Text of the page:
The author in a moment of solitude.
The author in a moment of solitude.
Photo Courtesy Of Christina Birdsall

My first official Mother’s Day snuck up on me. I was working full time from home with my then-10-month-old and didn’t feel up for much, so we did what all moms are supposed to do on Mother’s Day. We went to brunch!

In my 20s, brunch fucking ruled. And it was at an appropriate time of day, like 1 in the afternoon. And if there was a long wait, you just drank at the bar until you were seated. When you have a baby, however, brunch hits differently.

My husband rose to the occasion by taking us somewhere with white linen tablecloths. We arrived at our destination at 9:30 a.m. only to realize that — surprise! — we had no reservation. Yes, on Mother’s Day. My husband didn’t think we needed to call ahead.

So we went across the street to a chain brewery that screamed, “My husband dropped the ball.” It was empty and honestly kind of great, but I could have happily just stayed in bed.

So the third time around, I avoided the pressure of the day by spending it working on something I definitely could have rescheduled. My male co-worker had to leave early because the pregnant mother of his child was making him dinner. If that doesn’t prove what a crock this holiday is, I don’t know what does.

Oh, and then there are the gifts.

I asked my mom what I had given her for Mother’s Day when I was a kid. She couldn’t remember. “Maybe a handmade card?” She said, to her, Mother’s Day meant work. She had to send something to her mom and her mother-in-law. Some years she ended up responsible for the holiday preparations, not my father. It was never about what she wanted to do at all — which, from my experience, is par for the course.

I do remember one thing we got her for Mother’s Day. She had a Cherished Teddies displayed in her curio cabinet. If you’re unfamiliar, they’re a slightly less creepy version of Precious Moments figurines. I have no idea how it ended up there in the first place, or if she even liked it. But because she had this thing that she may have wanted once, and there were more of them in the world, that’s what we bought her for every holiday and special occasion.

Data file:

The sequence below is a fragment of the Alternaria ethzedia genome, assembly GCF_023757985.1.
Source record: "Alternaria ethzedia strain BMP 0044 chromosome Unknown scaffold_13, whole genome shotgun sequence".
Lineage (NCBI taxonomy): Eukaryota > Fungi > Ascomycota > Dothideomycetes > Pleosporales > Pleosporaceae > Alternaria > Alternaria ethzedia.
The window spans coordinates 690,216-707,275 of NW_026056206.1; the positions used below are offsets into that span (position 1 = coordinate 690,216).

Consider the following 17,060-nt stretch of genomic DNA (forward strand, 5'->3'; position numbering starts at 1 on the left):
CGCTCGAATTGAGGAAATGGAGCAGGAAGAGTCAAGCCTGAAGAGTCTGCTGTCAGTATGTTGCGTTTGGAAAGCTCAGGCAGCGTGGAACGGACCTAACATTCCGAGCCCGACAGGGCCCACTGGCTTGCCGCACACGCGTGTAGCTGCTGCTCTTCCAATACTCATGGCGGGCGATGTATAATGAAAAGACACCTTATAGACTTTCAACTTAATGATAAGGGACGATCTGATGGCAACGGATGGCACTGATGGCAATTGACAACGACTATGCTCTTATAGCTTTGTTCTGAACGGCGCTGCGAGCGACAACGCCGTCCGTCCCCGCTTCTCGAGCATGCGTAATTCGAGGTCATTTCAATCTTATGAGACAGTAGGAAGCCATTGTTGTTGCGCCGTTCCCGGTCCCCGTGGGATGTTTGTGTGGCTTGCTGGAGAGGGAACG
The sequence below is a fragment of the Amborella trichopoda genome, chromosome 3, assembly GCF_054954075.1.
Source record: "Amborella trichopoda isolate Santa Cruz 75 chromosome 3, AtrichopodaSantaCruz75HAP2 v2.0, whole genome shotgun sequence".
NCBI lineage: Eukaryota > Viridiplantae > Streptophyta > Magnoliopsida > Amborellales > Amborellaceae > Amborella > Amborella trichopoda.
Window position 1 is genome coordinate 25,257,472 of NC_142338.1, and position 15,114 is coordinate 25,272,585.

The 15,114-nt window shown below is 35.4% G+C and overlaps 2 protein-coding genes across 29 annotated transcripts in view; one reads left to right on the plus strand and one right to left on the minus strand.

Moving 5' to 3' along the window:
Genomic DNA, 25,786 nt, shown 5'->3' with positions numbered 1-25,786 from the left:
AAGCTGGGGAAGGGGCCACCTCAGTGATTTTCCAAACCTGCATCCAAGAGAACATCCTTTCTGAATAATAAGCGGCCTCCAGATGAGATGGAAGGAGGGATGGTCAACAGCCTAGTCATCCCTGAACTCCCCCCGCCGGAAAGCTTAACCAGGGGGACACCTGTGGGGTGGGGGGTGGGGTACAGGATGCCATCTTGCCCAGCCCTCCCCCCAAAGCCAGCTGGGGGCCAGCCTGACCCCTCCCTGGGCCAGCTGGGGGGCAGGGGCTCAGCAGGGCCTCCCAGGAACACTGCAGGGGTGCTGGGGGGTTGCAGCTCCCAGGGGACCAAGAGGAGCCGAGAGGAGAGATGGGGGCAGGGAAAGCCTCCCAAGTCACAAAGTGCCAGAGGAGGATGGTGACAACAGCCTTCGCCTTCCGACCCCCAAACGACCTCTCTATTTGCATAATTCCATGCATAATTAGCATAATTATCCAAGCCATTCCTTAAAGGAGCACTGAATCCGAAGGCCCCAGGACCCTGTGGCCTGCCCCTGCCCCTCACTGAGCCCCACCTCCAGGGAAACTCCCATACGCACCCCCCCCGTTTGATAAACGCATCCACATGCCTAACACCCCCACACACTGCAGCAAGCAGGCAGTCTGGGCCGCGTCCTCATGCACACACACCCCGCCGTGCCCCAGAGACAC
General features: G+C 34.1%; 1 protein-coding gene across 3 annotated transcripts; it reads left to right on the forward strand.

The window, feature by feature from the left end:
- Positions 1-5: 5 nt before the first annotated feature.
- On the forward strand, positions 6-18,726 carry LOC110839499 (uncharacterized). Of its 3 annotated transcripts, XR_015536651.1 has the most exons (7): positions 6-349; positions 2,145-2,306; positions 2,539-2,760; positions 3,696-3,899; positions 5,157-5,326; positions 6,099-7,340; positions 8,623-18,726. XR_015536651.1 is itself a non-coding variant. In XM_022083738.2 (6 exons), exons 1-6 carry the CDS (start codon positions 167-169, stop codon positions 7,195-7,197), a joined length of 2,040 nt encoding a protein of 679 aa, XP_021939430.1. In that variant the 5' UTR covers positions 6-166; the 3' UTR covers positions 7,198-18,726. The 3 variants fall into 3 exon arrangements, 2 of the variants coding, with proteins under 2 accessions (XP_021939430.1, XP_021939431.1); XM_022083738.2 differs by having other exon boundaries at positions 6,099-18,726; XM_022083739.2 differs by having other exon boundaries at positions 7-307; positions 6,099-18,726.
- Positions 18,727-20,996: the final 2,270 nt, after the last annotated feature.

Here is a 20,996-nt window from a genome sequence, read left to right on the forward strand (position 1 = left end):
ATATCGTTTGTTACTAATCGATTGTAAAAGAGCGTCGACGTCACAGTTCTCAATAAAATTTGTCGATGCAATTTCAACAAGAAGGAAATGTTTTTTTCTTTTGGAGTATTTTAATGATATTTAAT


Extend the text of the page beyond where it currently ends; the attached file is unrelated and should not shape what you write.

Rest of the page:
When I reminded her about them, she said, “Oh, God. I have no idea why you gave them to me. Do you want them?”

In an effort to heal some generational trauma, I explicitly ask for what I want. I don’t believe that gifts are a necessary part of the day, but if I’m going to get something, I’d prefer it to be something I actually like. No ceramic bears for me — which is why last year my husband got me a huge Snoop Dogg vector art drawing. Much better than a stemless “mom juice” wine glass or a cozy robe in a neutral shade of taupe.

But this year, all I’m asking for is for everyone to give me a break. While I love my family dearly, I don’t want to hang out with them on Mother’s Day. I’ve already informed my husband that while he’s welcome to go to brunch, he’ll be taking our son. And leaving me at home.

Maybe I’ll binge some Bravo. Maybe I’ll doom-scroll until my eyes bleed. Or maybe I’ll just sit in silence, and enjoy a moment to myself. And enjoy one day where I’m just Christina, a human in this world, even though I happen to have a tiny person who depends on me for survival. I love my son 365 days a year. I don’t think it’s too much to ask for one day to do so at a slightly greater distance.

One more important thought. At my son’s preschool, moms get muffins for Mother’s Day. The dads get doughnuts. I love alliteration as much as the next person. But I want a fucking doughnut. And I just want to eat it, without having to make it talk.